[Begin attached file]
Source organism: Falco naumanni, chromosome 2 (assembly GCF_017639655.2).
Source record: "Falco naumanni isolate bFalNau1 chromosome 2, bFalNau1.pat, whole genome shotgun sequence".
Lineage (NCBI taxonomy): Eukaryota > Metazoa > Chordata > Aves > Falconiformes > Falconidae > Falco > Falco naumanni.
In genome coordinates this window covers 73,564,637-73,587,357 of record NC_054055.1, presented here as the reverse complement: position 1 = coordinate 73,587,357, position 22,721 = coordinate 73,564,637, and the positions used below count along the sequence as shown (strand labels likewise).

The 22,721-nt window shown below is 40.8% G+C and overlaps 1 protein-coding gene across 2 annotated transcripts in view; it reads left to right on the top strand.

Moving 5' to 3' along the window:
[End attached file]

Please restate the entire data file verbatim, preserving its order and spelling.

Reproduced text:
Source organism: Falco naumanni, chromosome 2 (assembly GCF_017639655.2).
Source record: "Falco naumanni isolate bFalNau1 chromosome 2, bFalNau1.pat, whole genome shotgun sequence".
Lineage (NCBI taxonomy): Eukaryota > Metazoa > Chordata > Aves > Falconiformes > Falconidae > Falco > Falco naumanni.
In genome coordinates this window covers 73,564,637-73,587,357 of record NC_054055.1, presented here as the reverse complement: position 1 = coordinate 73,587,357, position 22,721 = coordinate 73,564,637, and the positions used below count along the sequence as shown (strand labels likewise).

The 22,721-nt window shown below is 40.8% G+C and overlaps 1 protein-coding gene across 2 annotated transcripts in view; it reads left to right on the top strand.

Moving 5' to 3' along the window: